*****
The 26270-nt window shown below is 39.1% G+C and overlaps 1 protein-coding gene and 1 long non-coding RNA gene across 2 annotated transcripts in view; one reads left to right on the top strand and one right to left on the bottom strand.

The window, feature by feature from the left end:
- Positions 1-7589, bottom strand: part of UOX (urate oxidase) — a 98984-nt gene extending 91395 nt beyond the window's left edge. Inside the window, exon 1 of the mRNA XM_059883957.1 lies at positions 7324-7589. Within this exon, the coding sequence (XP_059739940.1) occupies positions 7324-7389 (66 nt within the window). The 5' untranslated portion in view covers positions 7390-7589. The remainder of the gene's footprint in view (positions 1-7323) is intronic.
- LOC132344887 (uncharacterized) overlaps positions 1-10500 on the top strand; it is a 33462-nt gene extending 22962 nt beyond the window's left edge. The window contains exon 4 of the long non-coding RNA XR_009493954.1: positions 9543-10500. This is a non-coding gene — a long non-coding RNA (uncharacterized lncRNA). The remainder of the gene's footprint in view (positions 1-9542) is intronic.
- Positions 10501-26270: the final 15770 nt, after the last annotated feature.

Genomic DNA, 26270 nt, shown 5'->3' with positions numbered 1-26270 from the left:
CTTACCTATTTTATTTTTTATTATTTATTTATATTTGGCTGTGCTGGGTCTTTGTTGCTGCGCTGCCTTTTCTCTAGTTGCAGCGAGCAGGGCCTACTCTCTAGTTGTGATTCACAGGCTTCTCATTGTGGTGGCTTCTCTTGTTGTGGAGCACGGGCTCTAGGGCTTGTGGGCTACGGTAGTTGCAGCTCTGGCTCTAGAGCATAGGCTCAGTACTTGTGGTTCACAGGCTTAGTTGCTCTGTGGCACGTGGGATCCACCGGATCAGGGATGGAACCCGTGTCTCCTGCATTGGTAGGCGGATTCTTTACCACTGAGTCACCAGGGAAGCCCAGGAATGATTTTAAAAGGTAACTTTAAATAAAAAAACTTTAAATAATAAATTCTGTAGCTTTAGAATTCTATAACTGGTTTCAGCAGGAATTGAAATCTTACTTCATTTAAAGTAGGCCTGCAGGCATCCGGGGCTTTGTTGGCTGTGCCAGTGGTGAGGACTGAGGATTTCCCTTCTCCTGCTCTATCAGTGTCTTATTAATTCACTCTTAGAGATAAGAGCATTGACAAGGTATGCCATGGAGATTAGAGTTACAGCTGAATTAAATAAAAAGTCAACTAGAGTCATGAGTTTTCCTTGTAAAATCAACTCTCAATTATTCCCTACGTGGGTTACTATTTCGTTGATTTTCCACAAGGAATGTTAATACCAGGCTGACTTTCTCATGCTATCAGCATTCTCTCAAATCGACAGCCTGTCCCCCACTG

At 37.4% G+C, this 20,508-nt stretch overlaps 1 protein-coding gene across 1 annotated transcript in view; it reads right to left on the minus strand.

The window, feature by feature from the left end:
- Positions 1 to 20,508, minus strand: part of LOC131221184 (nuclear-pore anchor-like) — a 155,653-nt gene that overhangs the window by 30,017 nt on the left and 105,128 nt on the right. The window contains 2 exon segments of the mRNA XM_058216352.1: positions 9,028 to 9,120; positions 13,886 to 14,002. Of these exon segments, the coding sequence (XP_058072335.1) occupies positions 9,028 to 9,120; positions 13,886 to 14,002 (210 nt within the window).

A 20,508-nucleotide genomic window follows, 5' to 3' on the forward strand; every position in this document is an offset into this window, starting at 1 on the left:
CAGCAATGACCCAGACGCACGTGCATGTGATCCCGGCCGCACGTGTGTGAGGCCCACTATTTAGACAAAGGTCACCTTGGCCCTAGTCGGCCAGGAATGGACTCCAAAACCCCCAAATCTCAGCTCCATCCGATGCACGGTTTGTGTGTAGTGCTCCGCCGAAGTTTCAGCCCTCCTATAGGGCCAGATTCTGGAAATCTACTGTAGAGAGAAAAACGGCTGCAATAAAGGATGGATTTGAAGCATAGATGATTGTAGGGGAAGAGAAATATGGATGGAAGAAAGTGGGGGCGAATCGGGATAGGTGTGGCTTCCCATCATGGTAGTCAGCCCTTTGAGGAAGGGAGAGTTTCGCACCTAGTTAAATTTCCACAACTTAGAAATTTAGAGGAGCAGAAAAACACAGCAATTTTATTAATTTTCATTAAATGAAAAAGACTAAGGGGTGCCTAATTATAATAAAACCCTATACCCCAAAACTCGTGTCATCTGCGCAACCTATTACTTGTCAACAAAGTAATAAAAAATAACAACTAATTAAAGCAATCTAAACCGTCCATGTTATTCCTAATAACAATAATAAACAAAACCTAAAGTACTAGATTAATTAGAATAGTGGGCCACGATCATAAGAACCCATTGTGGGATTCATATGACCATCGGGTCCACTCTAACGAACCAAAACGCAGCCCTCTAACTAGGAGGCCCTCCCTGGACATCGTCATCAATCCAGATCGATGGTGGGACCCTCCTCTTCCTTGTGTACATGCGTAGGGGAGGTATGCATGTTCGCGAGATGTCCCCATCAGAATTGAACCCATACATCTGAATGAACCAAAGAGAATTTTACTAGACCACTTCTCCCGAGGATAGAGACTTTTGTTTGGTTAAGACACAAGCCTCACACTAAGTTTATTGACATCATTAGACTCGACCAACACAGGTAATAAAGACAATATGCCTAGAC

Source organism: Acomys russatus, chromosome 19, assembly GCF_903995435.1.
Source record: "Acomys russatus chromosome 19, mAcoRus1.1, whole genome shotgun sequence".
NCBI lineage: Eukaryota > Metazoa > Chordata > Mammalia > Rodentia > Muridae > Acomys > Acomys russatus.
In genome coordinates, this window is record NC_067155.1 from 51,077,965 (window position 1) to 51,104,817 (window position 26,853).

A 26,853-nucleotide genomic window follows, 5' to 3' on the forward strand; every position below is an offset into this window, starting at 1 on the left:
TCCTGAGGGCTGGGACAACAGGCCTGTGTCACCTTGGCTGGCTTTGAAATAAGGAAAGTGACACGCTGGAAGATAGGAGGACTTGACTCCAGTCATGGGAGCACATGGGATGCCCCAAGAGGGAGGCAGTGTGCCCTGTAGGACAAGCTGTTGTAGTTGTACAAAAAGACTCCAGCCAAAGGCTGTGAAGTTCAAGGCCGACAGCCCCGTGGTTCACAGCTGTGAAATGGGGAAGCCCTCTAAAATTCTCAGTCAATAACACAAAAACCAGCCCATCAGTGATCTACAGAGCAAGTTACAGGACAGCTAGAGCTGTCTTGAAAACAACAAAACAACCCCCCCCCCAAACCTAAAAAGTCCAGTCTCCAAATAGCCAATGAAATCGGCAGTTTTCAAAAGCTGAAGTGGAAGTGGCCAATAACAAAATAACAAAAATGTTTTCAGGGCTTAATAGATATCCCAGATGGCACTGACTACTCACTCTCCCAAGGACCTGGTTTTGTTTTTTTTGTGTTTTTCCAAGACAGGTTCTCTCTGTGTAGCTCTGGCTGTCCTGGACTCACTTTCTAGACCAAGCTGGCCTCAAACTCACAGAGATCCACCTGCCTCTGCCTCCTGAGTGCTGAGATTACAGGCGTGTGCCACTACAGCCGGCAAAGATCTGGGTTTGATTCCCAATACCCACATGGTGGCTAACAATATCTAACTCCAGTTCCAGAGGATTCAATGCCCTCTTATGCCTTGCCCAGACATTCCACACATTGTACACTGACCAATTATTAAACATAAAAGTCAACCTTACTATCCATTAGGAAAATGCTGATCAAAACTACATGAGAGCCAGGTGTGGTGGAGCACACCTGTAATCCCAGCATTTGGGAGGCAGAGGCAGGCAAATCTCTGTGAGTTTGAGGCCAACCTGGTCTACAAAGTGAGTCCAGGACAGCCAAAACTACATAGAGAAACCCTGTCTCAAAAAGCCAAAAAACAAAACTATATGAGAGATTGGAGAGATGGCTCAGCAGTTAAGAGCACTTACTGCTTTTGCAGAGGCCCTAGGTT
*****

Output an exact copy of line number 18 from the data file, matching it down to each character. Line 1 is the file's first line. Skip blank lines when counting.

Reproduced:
TCCTGAGGGCTGGGACAACAGGCCTGTGTCACCTTGGCTGGCTTTGAAATAAGGAAAGTGACACGCTGGAAGATAGGAGGACTTGACTCCAGTCATGGGAGCACATGGGATGCCCCAAGAGGGAGGCAGTGTGCCCTGTAGGACAAGCTGTTGTAGTTGTACAAAAAGACTCCAGCCAAAGGCTGTGAAGTTCAAGGCCGACAGCCCCGTGGTTCACAGCTGTGAAATGGGGAAGCCCTCTAAAATTCTCAGTCAATAACACAAAAACCAGCCCATCAGTGATCTACAGAGCAAGTTACAGGACAGCTAGAGCTGTCTTGAAAACAACAAAACAACCCCCCCCCCAAACCTAAAAAGTCCAGTCTCCAAATAGCCAATGAAATCGGCAGTTTTCAAAAGCTGAAGTGGAAGTGGCCAATAACAAAATAACAAAAATGTTTTCAGGGCTTAATAGATATCCCAGATGGCACTGACTACTCACTCTCCCAAGGACCTGGTTTTGTTTTTTTTGTGTTTTTCCAAGACAGGTTCTCTCTGTGTAGCTCTGGCTGTCCTGGACTCACTTTCTAGACCAAGCTGGCCTCAAACTCACAGAGATCCACCTGCCTCTGCCTCCTGAGTGCTGAGATTACAGGCGTGTGCCACTACAGCCGGCAAAGATCTGGGTTTGATTCCCAATACCCACATGGTGGCTAACAATATCTAACTCCAGTTCCAGAGGATTCAATGCCCTCTTATGCCTTGCCCAGACATTCCACACATTGTACACTGACCAATTATTAAACATAAAAGTCAACCTTACTATCCATTAGGAAAATGCTGATCAAAACTACATGAGAGCCAGGTGTGGTGGAGCACACCTGTAATCCCAGCATTTGGGAGGCAGAGGCAGGCAAATCTCTGTGAGTTTGAGGCCAACCTGGTCTACAAAGTGAGTCCAGGACAGCCAAAACTACATAGAGAAACCCTGTCTCAAAAAGCCAAAAAACAAAACTATATGAGAGATTGGAGAGATGGCTCAGCAGTTAAGAGCACTTACTGCTTTTGCAGAGGCCCTAGGTT